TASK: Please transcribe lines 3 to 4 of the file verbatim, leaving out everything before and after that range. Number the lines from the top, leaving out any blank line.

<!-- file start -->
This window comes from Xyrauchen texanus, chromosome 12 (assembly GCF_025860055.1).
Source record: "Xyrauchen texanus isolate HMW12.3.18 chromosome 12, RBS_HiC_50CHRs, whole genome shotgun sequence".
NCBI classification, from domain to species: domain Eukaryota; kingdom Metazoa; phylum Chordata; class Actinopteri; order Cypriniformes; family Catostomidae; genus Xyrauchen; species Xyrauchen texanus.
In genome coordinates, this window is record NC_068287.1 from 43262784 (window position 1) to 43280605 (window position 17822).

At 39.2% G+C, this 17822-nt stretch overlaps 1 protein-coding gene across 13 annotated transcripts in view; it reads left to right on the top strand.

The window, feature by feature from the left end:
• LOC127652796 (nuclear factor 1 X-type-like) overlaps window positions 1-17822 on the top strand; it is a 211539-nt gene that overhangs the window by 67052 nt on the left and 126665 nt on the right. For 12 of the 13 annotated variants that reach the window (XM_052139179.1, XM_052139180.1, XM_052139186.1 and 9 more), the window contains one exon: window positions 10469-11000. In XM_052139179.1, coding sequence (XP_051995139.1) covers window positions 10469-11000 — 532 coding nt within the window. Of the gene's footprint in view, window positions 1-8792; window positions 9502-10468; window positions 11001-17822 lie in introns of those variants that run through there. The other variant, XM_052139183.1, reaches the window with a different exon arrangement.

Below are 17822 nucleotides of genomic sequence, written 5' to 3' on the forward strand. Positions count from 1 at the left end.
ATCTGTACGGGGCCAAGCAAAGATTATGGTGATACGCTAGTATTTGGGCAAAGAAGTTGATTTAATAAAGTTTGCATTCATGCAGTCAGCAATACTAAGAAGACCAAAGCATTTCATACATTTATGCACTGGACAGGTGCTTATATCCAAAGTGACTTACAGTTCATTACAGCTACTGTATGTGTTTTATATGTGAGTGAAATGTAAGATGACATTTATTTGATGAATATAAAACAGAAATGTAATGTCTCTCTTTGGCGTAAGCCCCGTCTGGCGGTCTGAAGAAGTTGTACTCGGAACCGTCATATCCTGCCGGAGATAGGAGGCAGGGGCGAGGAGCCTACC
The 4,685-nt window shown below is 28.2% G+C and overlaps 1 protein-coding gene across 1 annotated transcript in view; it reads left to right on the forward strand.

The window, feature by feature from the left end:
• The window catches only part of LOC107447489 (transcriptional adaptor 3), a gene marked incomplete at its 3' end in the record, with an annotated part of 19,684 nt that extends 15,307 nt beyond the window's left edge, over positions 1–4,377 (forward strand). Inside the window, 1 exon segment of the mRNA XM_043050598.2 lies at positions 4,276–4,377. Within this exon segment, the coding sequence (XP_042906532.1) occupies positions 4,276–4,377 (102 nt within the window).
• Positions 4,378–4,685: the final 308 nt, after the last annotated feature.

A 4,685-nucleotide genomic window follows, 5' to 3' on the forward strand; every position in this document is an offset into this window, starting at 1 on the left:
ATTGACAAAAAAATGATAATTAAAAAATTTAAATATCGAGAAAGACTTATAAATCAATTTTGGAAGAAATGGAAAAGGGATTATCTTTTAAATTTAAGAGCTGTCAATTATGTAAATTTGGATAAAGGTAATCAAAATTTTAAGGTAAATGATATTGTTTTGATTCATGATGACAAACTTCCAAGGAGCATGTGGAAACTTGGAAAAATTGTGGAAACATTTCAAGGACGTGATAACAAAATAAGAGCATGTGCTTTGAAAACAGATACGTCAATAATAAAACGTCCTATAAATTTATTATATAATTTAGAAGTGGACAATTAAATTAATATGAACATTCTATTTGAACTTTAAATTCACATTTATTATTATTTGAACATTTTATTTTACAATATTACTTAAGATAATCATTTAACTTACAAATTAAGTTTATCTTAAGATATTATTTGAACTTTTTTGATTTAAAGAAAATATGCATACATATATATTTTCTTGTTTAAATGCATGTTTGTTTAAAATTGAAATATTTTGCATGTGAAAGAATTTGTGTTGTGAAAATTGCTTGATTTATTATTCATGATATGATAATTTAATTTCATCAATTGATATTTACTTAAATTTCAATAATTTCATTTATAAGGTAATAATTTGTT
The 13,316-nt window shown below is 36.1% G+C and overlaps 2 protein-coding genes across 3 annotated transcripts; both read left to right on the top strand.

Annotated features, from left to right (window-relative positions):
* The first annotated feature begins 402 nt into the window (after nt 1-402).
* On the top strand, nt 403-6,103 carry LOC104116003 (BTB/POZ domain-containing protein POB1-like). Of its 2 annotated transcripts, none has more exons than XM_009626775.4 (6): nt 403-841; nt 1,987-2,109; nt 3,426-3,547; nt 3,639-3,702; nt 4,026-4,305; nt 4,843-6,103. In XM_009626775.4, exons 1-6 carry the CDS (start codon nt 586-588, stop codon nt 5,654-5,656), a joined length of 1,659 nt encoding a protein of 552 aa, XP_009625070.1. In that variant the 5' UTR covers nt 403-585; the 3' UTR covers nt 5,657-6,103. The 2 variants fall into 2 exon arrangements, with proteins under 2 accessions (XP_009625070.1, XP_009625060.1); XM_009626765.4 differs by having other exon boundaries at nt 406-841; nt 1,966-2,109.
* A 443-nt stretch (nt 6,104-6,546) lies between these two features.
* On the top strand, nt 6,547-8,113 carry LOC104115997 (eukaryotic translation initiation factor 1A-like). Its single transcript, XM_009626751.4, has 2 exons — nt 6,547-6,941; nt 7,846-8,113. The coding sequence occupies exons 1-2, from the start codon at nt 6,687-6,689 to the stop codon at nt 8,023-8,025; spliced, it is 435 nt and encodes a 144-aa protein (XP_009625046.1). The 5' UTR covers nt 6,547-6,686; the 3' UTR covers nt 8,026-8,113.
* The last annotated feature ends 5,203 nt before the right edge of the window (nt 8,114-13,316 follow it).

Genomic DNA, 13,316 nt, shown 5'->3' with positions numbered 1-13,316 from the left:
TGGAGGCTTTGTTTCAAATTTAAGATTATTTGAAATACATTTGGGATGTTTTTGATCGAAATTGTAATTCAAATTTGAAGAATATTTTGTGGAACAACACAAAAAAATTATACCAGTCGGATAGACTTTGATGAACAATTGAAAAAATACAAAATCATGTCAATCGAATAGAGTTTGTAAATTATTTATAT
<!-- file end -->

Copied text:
NCBI classification, from domain to species: domain Eukaryota; kingdom Metazoa; phylum Chordata; class Actinopteri; order Cypriniformes; family Catostomidae; genus Xyrauchen; species Xyrauchen texanus.
In genome coordinates, this window is record NC_068287.1 from 43262784 (window position 1) to 43280605 (window position 17822).